A small underground cellar in a Broken Hill yard where a father and his two sons were fatally overcome by toxic fumes remains too dangerous for police to access.
Layne Harvey, 44, and his sons Jakeb, 23, and Kurtis, 16, were taken to Broken Hill Hospital on Thursday afternoon but they died soon after.
It is believed they were overcome by carbon monoxide while working with a generator in a confined space beneath a shed in the yard of the family property.
A specialist team from NSW Police Rescue was flown into the area and spent the day ventilating the space and making the access hole larger.
Police said air testing confirmed amounts of carbon monoxide in the cellar and that it was still too dangerous to access.
“It’s been a day drilling through concrete and trying to cut through into the foundations to try and get through into that space,” Acting Superintendent Mick Fuller said.
“It’s a very, very small access point, so almost like a small manhole.”
The dimensions of the room remain unclear, but police said it may be different to initially thought.
“There’s a downwards passage that takes across into a bigger area,” Acting Superintendent Mick Fuller said.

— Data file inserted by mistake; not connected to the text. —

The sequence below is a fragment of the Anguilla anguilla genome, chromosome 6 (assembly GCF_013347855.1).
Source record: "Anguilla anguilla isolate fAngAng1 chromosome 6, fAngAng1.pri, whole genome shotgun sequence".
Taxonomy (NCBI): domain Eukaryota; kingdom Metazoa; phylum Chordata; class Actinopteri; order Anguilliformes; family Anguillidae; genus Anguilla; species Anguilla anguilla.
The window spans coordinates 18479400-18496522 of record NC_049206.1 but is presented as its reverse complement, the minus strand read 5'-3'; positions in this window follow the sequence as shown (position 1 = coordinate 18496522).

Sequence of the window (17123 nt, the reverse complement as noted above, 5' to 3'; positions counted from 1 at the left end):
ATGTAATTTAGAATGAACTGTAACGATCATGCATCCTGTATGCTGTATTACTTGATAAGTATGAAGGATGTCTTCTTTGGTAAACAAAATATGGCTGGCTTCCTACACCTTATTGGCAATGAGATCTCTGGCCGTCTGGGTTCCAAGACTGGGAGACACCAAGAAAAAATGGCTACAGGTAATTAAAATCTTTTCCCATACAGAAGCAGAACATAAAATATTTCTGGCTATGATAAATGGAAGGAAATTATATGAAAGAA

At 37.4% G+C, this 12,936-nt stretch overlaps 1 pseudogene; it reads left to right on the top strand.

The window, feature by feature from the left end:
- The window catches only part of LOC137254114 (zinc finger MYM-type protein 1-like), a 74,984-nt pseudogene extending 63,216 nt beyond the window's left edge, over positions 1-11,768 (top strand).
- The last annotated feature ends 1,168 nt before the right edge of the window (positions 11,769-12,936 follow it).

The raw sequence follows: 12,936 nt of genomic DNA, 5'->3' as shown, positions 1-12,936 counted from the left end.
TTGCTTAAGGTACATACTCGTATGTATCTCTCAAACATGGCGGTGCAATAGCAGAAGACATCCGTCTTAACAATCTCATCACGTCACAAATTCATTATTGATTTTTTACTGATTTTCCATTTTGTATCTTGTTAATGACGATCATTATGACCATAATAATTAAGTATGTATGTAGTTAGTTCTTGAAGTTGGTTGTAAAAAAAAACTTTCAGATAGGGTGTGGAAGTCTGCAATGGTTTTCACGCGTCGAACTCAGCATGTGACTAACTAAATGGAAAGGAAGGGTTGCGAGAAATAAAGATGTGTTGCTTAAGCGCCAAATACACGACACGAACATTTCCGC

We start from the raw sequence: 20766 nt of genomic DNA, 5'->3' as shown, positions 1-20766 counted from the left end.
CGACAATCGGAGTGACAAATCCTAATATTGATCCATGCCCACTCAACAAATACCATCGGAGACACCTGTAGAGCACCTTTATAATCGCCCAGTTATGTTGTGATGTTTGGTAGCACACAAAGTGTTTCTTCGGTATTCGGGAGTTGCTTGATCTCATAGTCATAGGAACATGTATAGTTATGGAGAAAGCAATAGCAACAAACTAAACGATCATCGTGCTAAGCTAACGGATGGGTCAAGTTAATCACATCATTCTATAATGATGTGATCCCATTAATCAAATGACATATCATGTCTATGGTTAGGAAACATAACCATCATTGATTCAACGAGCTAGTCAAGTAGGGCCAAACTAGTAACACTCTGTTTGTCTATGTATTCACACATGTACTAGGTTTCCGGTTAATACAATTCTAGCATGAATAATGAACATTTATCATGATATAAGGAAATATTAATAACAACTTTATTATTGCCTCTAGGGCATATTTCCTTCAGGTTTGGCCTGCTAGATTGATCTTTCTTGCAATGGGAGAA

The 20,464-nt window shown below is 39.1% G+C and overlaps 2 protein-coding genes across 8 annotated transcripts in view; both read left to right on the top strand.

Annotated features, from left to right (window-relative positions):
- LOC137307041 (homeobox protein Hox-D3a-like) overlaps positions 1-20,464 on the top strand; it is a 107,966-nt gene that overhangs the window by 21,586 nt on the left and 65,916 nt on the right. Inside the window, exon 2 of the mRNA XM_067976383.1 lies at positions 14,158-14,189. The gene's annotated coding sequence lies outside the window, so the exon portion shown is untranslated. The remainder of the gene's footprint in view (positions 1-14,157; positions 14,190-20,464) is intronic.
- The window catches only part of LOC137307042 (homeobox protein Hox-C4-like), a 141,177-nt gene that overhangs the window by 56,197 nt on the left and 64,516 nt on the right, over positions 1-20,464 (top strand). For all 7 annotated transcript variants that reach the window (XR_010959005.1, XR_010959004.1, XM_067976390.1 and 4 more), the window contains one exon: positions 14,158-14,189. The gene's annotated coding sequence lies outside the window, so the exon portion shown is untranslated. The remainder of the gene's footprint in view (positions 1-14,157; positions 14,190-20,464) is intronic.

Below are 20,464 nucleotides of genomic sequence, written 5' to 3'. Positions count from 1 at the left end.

“The access way into the cellar is pretty much a down shaft and then across … there’s a very small little passage way and there’s a bit of mucking around to get in there.”
A tribute message left on a bouquet of flowers for Layne, Jakeb and Kurtis Harvey. (ABC News: Claire Campbell)
Police are still working to ventilate the area, but Acting Superintendent Mick Fuller was reluctant to speculate about the sequence of events leading up to the men’s deaths.
“We’ve got nothing in terms of suspicion but I’m not going to speculate in relation to what we find because we simply haven’t been able to get down there,” he said.
“Unfortunately there is a lot of speculation. That’s part and parcel of small communities.
“We’ve got nothing at this point to suggest anything other than a generator and a tragic incident.
“It’s a very traumatic event for the town … our mission out of all of this is to get answers for the family and the coroner’s report.”
The close-knit mining town is in mourning for the men and a growing floral tribute to the victims lines the fence of their property, with locals leaving messages of grief.